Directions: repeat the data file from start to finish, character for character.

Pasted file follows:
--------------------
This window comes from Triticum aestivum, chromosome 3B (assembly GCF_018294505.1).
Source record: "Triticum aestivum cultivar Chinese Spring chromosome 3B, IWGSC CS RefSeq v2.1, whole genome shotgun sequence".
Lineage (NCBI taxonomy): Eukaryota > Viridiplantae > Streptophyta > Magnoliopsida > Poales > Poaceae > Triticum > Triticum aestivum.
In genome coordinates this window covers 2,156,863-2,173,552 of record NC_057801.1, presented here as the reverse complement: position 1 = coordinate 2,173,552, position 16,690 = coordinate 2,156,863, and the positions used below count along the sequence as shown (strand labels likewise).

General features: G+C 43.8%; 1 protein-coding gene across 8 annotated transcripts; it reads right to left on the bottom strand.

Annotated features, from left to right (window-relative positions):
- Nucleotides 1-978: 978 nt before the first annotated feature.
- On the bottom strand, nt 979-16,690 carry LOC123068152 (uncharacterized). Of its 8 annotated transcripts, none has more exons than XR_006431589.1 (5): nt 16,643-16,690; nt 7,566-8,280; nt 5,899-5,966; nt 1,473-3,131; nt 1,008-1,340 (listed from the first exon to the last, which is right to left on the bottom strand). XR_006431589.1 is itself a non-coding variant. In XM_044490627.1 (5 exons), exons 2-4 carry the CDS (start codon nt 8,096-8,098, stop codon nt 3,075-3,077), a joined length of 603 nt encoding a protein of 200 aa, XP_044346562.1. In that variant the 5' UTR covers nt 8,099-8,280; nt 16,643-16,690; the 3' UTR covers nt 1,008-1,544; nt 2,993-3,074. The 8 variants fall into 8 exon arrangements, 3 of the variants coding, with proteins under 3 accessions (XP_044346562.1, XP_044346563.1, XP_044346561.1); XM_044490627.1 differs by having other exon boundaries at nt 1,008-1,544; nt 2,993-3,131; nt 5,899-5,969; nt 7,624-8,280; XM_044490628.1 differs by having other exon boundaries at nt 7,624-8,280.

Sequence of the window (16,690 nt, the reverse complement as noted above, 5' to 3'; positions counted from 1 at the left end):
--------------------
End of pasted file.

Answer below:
This window comes from Triticum aestivum, chromosome 3B (assembly GCF_018294505.1).
Source record: "Triticum aestivum cultivar Chinese Spring chromosome 3B, IWGSC CS RefSeq v2.1, whole genome shotgun sequence".
Lineage (NCBI taxonomy): Eukaryota > Viridiplantae > Streptophyta > Magnoliopsida > Poales > Poaceae > Triticum > Triticum aestivum.
In genome coordinates this window covers 2,156,863-2,173,552 of record NC_057801.1, presented here as the reverse complement: position 1 = coordinate 2,173,552, position 16,690 = coordinate 2,156,863, and the positions used below count along the sequence as shown (strand labels likewise).

General features: G+C 43.8%; 1 protein-coding gene across 8 annotated transcripts; it reads right to left on the bottom strand.

Annotated features, from left to right (window-relative positions):
- Nucleotides 1-978: 978 nt before the first annotated feature.
- On the bottom strand, nt 979-16,690 carry LOC123068152 (uncharacterized). Of its 8 annotated transcripts, none has more exons than XR_006431589.1 (5): nt 16,643-16,690; nt 7,566-8,280; nt 5,899-5,966; nt 1,473-3,131; nt 1,008-1,340 (listed from the first exon to the last, which is right to left on the bottom strand). XR_006431589.1 is itself a non-coding variant. In XM_044490627.1 (5 exons), exons 2-4 carry the CDS (start codon nt 8,096-8,098, stop codon nt 3,075-3,077), a joined length of 603 nt encoding a protein of 200 aa, XP_044346562.1. In that variant the 5' UTR covers nt 8,099-8,280; nt 16,643-16,690; the 3' UTR covers nt 1,008-1,544; nt 2,993-3,074. The 8 variants fall into 8 exon arrangements, 3 of the variants coding, with proteins under 3 accessions (XP_044346562.1, XP_044346563.1, XP_044346561.1); XM_044490627.1 differs by having other exon boundaries at nt 1,008-1,544; nt 2,993-3,131; nt 5,899-5,969; nt 7,624-8,280; XM_044490628.1 differs by having other exon boundaries at nt 7,624-8,280.

Sequence of the window (16,690 nt, the reverse complement as noted above, 5' to 3'; positions counted from 1 at the left end):